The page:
“Branded content on Pages is only allowed from Verified Pages (with the blue badge) on Facebook and must adhere to (Facebook's) policies.” (source)
Q: How do I get a verified page on Facebook?
A: You may not have a Facebook page, event or group unless you first have a Facebook account and profile. Pages, events and groups are attached to your personal account/profile and a part of it. In order to open a Facebook account you have to agree to their Terms of Service (TOS). Step by step instructions (and a printable checklist) to verify your page can be found here.
Q: What about the Share button Facebook provides on each post?
A: I believe the “share” button was the way Facebook intended sharing to be done all along.
A share of your friend’s post about her new ebook or blog post using the “share” button is a “share” of her content, it is not you “posting” content and would not be a violation of the TOS for your account.
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What about groups?
Q: Can't I just continue to share branded content in groups as I had been doing previously on my page? The branded content policy doesn't say anything about groups.
A: This is problematic for those of us previously thinking we could continue to post affiliate links and articles in groups to get around the “branded content on pages policy.” According to the TOS – the agreement you signed to have the privilege of a Facebook account at all, you are agreeing that everything you “post” on your account (including profile, pages, events and groups) is your own content (owned and/or created by you).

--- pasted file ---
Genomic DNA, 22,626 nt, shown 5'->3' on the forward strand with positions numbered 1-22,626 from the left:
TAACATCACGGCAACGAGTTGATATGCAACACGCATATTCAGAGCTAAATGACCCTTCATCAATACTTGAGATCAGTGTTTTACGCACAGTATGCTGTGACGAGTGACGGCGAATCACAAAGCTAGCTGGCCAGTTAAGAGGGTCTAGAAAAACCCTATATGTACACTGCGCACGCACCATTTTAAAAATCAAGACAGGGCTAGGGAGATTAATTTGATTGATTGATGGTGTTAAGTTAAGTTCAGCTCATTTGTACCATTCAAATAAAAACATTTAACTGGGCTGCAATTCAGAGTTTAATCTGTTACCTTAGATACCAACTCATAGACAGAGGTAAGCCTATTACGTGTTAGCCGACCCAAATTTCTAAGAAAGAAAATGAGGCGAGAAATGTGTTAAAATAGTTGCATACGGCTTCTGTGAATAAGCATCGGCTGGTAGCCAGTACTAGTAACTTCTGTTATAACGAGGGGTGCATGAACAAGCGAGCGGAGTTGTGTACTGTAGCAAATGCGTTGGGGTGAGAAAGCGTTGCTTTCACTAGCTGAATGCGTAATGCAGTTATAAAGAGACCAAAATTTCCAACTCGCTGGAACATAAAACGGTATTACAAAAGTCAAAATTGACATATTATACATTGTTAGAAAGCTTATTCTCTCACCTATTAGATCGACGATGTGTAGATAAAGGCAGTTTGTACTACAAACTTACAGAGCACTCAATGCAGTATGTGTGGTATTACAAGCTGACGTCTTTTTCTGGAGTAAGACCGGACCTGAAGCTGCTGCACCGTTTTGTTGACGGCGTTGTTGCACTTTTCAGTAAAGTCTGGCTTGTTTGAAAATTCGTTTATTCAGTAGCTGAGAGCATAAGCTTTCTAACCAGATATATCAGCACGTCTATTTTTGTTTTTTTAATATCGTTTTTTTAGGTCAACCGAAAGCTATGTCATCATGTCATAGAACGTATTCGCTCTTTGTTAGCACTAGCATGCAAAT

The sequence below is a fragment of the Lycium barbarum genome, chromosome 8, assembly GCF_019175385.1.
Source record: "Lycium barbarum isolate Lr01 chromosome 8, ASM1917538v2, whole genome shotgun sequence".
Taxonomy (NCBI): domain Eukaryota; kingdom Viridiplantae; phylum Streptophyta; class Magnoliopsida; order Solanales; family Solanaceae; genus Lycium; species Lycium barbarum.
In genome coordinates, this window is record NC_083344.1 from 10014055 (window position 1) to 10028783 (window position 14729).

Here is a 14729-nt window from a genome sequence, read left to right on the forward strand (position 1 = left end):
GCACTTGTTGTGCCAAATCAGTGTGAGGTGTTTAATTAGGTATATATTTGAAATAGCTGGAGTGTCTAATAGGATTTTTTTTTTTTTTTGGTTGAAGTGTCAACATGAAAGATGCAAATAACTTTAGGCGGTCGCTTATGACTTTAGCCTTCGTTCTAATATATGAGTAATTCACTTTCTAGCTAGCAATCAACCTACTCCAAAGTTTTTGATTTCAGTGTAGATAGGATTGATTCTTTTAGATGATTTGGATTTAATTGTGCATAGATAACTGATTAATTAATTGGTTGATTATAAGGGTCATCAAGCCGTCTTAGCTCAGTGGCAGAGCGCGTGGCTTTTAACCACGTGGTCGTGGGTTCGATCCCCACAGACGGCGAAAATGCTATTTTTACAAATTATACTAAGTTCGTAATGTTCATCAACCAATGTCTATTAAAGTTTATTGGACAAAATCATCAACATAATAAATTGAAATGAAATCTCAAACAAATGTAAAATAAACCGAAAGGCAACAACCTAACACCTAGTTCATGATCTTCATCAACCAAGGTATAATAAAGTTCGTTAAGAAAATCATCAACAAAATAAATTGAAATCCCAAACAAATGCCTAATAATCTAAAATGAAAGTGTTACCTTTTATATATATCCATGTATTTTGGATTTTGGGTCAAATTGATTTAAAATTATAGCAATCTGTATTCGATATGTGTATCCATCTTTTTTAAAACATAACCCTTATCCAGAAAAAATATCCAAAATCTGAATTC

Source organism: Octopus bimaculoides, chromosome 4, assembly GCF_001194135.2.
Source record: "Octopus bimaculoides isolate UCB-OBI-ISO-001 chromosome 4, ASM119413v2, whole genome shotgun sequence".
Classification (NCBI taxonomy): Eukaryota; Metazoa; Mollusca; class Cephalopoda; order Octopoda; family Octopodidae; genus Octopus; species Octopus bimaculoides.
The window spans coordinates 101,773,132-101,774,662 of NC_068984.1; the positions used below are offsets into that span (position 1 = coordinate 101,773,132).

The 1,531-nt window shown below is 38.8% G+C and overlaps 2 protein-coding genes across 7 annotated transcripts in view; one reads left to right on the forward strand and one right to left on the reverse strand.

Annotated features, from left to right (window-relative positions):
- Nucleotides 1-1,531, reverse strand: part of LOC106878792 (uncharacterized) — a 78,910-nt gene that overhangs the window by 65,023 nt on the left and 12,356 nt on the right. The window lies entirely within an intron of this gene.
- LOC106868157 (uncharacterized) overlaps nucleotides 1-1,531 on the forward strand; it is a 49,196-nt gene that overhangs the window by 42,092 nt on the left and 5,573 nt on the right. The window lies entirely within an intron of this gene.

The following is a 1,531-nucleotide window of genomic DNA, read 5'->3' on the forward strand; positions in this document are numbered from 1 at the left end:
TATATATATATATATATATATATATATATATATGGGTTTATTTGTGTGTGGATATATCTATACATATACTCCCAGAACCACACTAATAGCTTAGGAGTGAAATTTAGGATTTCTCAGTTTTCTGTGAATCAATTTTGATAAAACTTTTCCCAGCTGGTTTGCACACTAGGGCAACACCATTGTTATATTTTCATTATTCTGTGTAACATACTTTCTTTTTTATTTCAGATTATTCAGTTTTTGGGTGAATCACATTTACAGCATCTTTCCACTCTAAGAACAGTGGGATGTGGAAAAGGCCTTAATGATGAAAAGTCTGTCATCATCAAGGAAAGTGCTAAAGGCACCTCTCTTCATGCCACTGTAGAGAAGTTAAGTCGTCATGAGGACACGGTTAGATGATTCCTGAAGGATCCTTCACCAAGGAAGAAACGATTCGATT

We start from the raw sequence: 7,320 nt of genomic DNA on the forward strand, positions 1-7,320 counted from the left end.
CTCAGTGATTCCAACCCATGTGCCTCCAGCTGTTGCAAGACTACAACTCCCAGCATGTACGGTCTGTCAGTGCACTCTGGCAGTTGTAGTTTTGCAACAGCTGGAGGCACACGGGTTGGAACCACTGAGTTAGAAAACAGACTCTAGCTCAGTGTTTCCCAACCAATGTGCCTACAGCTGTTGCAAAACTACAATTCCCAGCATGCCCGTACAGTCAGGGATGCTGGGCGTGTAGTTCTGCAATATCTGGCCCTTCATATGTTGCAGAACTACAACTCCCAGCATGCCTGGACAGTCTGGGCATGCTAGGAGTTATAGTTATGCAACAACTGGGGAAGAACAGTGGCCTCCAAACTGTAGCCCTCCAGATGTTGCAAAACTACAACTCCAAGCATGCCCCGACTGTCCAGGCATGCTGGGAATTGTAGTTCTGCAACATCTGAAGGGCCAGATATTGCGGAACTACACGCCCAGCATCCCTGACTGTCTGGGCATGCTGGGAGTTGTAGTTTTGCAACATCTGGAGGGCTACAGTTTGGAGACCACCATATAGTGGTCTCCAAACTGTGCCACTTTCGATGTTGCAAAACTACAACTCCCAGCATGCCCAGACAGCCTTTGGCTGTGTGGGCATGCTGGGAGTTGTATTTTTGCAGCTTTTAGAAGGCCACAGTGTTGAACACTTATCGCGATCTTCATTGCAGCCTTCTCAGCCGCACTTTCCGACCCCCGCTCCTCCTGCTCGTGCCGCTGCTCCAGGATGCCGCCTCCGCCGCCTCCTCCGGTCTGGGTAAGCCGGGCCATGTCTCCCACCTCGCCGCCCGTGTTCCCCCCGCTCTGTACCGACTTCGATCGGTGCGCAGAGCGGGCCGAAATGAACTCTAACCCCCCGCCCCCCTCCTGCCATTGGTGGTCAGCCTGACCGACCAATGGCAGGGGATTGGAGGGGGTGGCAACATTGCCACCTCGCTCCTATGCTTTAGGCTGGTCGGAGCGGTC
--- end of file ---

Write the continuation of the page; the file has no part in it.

On this page, a Facebook rep states that “There are no regulations on sharing advertisement-style posts within a group at this time. It is prohibited, however, to post anything that violates our Community Standards listed here: https://www.facebook.com/communitystandards/?ref=u2u “.
According to Facebook’s TOS we must assume that the definition of those “advertisement-style posts” in groups must also be only your own content, or else shared to the group from the content owner using the share button on their post.
According to the Facebook TOS, you can continue to “share” other people’s content, posts, products that they post using the “share”, “share to timeline” or “share to a group” button , but you cannot create a new post about their content because you do not own their content.
Q: What about Affiliate Links?
A: I would exercise caution as well in sharing affiliate links and MLM/direct sales, unless (as in the case of Amazon) they have worked with Facebook to provide a way for you to share directly to your facebook page. (source)
And of course you'll need to include the proper FTC disclosure anytime an affiliate or referral link is shared with someone whether on social media, your blog or elsewhere. Linking from Facebook to your blog post about the product, where readers can leave Facebook to go to your platform and there find the affiliate link to the product you wish to promote is also an option.